How do you analyze your company’s OPEX?

Apart from forecasting, it’s also vital to be able to analyze the influence of your company’s operating expenses on its overall financial performance. As an essential part of core operations, this costs category makes up a large chunk of total business expenses. Needless to say, it’s important to ensure your company moves in the right direction here. To do this, you have to keep a close eye on some indicators, which we will review below:

EBITDA margin

A measure of a company’s operating profit as a percentage of its revenue.

EBITDA margin slide

This is one of the key financial indicators, which depends greatly on the size of your operating expenses. If you spend carelessly or your expenses are not comparable with the gross profit or revenue, it will inevitably reduce this metric to zero or even less. Therefore, this option is far from the best, especially considering the fact that this ratio is one of the first to draw the investors’ attention.

Always track this value and make sure it’s in line with the average indicators of your competitors in the sector in which you operate, especially the companies with the same revenue level or at the same growth stage.

OPEX breakdown

A percentage share of each category in the total bucket.

As we mentioned earlier, operating expenses are usually broken down into three categories depending on the type of activities: sales & marketing, general & administrative, and research & development.

What is the reason for breaking them like this? The ultimate goal is not just to track how much your business spends on each aspect but also to see the ratio between all the figures. It’s quite important to keep this indicator healthy. Benchmarks are of great help here, as seeing what percentage of their OPEX other companies spend on customer acquisition or product development will certainly help you to avoid overspending or underspending, keeping your OPEX balanced.


Do you know some of the most common issues in the OPEX sheets we see in the financial models submitted to us for review or redevelopment? A large chunk of the startup costs being allocated to salaries (mostly for the management team) and unrealistically low amounts for product development budgets. We have nothing against your payroll – indeed, it’s one of the most important categories of expenses for every business! Nevertheless, other aspects of your operations must be considered too. In addition, your forecast must be in line with your future strategy. For example, if you plan to do some significant product updates or launch new features, the relevant expenses must appear in the calculations of your R&D costs.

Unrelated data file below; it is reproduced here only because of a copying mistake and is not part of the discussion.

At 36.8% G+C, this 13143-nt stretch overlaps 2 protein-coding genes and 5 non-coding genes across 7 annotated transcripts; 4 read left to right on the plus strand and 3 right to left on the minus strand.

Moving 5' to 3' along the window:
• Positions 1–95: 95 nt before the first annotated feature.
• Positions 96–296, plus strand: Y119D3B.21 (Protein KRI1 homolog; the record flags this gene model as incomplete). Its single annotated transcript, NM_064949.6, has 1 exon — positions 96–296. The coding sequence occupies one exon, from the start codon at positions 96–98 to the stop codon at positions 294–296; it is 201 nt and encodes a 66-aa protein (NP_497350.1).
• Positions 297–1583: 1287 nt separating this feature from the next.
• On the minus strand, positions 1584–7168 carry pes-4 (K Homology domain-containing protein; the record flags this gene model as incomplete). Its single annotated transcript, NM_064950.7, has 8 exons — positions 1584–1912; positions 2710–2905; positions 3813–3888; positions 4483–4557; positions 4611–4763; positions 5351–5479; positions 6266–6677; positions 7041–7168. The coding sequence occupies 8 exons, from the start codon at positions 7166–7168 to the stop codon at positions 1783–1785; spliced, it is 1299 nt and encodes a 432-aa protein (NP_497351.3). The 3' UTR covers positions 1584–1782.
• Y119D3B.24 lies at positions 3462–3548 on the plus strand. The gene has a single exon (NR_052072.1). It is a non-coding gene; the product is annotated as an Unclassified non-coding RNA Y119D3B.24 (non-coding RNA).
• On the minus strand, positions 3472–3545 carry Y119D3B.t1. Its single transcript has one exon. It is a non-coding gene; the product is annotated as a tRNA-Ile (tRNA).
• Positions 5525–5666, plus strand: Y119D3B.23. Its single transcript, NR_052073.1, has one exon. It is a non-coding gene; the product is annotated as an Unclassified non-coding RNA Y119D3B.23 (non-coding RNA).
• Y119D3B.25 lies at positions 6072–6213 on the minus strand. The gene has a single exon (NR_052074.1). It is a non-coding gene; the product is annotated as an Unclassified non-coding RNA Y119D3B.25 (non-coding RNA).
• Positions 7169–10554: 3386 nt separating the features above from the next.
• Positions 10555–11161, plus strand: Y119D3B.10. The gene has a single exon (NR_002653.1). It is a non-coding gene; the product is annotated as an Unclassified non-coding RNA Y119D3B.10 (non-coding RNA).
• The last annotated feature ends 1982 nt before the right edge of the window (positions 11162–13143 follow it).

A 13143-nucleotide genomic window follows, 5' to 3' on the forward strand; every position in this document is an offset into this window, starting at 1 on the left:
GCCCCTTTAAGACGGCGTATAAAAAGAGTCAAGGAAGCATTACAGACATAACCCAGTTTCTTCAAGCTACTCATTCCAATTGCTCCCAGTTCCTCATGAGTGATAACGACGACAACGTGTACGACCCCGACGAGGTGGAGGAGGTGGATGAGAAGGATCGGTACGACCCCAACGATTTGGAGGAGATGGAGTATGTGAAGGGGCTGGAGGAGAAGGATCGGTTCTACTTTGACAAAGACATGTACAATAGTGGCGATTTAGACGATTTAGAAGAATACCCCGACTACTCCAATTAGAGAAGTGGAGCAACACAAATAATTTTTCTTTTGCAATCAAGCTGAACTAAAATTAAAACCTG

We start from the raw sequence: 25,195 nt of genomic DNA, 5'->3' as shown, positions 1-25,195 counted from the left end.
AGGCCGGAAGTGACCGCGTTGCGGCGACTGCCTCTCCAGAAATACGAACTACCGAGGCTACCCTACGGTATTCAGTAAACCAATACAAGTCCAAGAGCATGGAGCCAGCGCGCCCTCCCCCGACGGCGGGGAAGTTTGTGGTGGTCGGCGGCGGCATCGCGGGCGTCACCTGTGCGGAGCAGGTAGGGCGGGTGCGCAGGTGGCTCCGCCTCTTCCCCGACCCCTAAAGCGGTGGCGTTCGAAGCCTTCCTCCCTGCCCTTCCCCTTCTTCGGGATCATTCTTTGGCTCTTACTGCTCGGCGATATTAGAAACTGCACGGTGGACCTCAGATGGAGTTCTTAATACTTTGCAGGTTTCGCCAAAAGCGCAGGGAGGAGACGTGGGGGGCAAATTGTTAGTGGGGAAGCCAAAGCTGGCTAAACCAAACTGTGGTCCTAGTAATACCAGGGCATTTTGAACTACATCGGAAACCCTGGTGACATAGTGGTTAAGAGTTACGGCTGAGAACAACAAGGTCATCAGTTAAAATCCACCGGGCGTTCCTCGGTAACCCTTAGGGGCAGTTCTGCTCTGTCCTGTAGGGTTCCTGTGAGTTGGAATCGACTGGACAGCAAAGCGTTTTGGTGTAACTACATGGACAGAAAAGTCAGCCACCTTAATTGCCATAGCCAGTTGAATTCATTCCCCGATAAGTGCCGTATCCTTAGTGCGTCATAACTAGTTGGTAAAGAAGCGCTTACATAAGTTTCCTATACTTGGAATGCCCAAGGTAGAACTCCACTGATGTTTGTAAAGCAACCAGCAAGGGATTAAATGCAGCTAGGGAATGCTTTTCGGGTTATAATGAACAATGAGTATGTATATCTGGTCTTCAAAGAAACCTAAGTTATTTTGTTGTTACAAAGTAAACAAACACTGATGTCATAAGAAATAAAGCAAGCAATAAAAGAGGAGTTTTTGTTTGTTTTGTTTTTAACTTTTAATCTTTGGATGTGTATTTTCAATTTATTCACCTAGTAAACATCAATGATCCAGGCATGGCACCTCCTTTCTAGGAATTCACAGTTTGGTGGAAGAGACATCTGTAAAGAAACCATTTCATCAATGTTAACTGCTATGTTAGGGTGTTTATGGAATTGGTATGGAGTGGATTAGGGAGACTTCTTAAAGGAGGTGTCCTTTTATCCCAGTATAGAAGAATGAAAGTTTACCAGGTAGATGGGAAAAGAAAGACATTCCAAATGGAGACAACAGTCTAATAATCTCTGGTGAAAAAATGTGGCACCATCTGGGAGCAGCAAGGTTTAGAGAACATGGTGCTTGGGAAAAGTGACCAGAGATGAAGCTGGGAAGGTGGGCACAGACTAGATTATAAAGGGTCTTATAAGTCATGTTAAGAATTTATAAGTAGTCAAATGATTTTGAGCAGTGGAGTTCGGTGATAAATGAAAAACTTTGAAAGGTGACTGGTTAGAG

Our other articles can help you dive deeper into the peculiarities of hiring plans and sales & marketing budgets in financial forecasts.

OPEX as percentage of revenue

The ratio between each category of expenses and revenue.

Calculating what percentage of revenue is attributed to each OPEX category can also be quite helpful. The approach is similar to the OPEX breakdown; you just have to ensure your level of expenses per category is reasonable.

For example, it’s a normal practice for early-stage startups to spend most of their revenue on the Sales & Marketing category to build brand awareness and drive customer growth. However, the revenue share received due to these costs tends to decrease over time, implying that your customer acquisition engine becomes more efficient. When marketing channels are fine-tuned, users love the product and recommend it to others, and the sales team constantly improves its performance, you’ve got a perfect combo for spending less and earning more!


Operating expenses may be underestimated. We see the same common mistakes in the financial forecasts submitted for our review: some categories are overlooked, and some are calculated incorrectly. However, this bucket of costs is extremely important. It’s closely tied to daily business operations and can exist even if you are not generating any revenue. Operating expenses have an impact on one of the most important financial indicators – EBITDA margin. It’s crucial to keep this ratio healthy.

Here at Waveup, our project count has already exceeded 500 cool businesses, a significant share of which have received best-in-class help from our finance team. If you need to nail your financial forecast or prepare solid investment materials for your business, feel free to contact us.

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Hi! I’m Alyona, Associate at Waveup. For the last three years, I’ve been diving deep into the world of startups and VC fundraising, helping lots of amazing businesses prepare for their next investment round – it’s incredible to see how cool ideas are transforming into strong businesses! I’m happy to share my expertise and thoughts here to help even more success stories become a reality